What is required here is a recognition of Irish in it's own act. Very simple.

    Yes, as far as you are concerned, but to the Unionists it isn't - it is a language.

    This issue is a very good test of how different SF's rhetoric on parity is to their actions on parity. A Minority Languages Act that recognises both Ulster-Scots and Irish that gives parity to both sides is the obvious compromise that SF are unwilling to consider.


  • Registered Users Posts: 66,770 ✭✭✭✭FrancieBrady


    blanch152 wrote: »
    Yes, as far as you are concerned, but to the Unionists it isn't - it is a language.

    This issue is a very good test of how different SF's rhetoric on parity is to their actions on parity. A Minority Languages Act that recognises both Ulster-Scots and Irish that gives parity to both sides is the obvious compromise that SF are unwilling to consider.

    What about the word 'Minority' represents 'parity' to you?

    Of course there are some who want to make this about SF and not about a party with a burgeoning track record of denying hugely significant rights to whole host of people because of a bigoted and religiously fundamentalist creed.
    This is a party whose representatives have recently stood in the executive with the intent of publicly denigrating the Irish language.
    Yet, SF and other nationalists have been very clear that Ulster Scots can have it's own separate recognition if that is a serious objective of Unionism.

    That you wish to make it about SF is quite baffling really.


  • Banned (with Prison Access) Posts: 260 ✭✭Irishweather


    blanch152 wrote: »
    Yes, as far as you are concerned, but to the Unionists it isn't - it is a language.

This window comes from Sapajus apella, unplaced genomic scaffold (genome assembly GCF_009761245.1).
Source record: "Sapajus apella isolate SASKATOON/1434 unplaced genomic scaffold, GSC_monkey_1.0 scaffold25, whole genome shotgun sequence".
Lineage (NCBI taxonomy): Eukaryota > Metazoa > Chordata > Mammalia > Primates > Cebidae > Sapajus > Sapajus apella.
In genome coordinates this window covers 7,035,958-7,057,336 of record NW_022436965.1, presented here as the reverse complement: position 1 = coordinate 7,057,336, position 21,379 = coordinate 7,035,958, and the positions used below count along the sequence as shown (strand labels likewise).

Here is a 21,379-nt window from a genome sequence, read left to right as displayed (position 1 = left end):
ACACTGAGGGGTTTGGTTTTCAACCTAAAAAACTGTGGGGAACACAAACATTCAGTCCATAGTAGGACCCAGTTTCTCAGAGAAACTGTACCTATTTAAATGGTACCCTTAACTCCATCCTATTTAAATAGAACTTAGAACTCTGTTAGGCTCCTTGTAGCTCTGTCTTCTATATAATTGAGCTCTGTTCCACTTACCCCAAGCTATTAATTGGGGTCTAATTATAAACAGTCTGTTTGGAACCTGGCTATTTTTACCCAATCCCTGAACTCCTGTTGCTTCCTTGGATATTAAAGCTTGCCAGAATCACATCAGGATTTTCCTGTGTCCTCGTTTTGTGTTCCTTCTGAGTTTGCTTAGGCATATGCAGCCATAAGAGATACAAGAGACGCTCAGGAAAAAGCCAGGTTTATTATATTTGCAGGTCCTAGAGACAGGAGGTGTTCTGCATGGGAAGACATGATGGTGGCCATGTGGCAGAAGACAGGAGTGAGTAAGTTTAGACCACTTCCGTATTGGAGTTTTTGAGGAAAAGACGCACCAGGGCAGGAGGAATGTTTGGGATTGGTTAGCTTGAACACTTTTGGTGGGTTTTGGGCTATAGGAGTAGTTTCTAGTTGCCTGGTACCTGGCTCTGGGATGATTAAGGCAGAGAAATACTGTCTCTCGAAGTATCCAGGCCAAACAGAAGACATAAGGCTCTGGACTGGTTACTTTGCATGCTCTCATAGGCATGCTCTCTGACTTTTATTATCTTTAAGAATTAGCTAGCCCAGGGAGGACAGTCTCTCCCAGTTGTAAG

This issue is a very good test of how different SF's rhetoric on parity is to their actions on parity. A Minority Languages Act that recognises both Ulster-Scots and Irish that gives parity to both sides is the obvious compromise that SF are unwilling to consider.

    Not all.


  • Registered Users Posts: 66,770 ✭✭✭✭FrancieBrady


    It will be interesting to see if Brokenshire is brave enough/interested in rights enough to take the option of legislating above Unionist heads to solve this. Which apparently he has the option of doing.


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  • Registered Users Posts: 27,153 ✭✭✭✭blanch152


    It will be interesting to see if Brokenshire is brave enough/interested in rights enough to take the option of legislating above Unionist heads to solve this. Which apparently he has the option of doing.


    Unfortunately for SF, he won't do anything that would bring down the Confidence and Supply Arrangement.


  • Registered Users Posts: 66,770 ✭✭✭✭FrancieBrady


    No, it's unfortunate or tragic for all those denied their rights by a still bigoted, still suprematist, still religiously fundamentalist unionist party and a Westminster parliament only interested in what it can get from this island.


  • Registered Users Posts: 27,153 ✭✭✭✭blanch152


    No, it's unfortunate or tragic for all those denied their rights by a still bigoted, still suprematist, still religiously fundamentalist unionist party and a Westminster parliament only interested in what it can get from this island.


    I don't think that the absence of an Irish Language Act is as big a deal as that, after all there are more Polish speakers down here.


  • Registered Users Posts: 66,770 ✭✭✭✭FrancieBrady


    blanch152 wrote: »
    I don't think that the absence of an Irish Language Act is as big a deal as that, after all there are more Polish speakers down here.

    I was talking about the whole range of 'rights' denied to a whole range of people.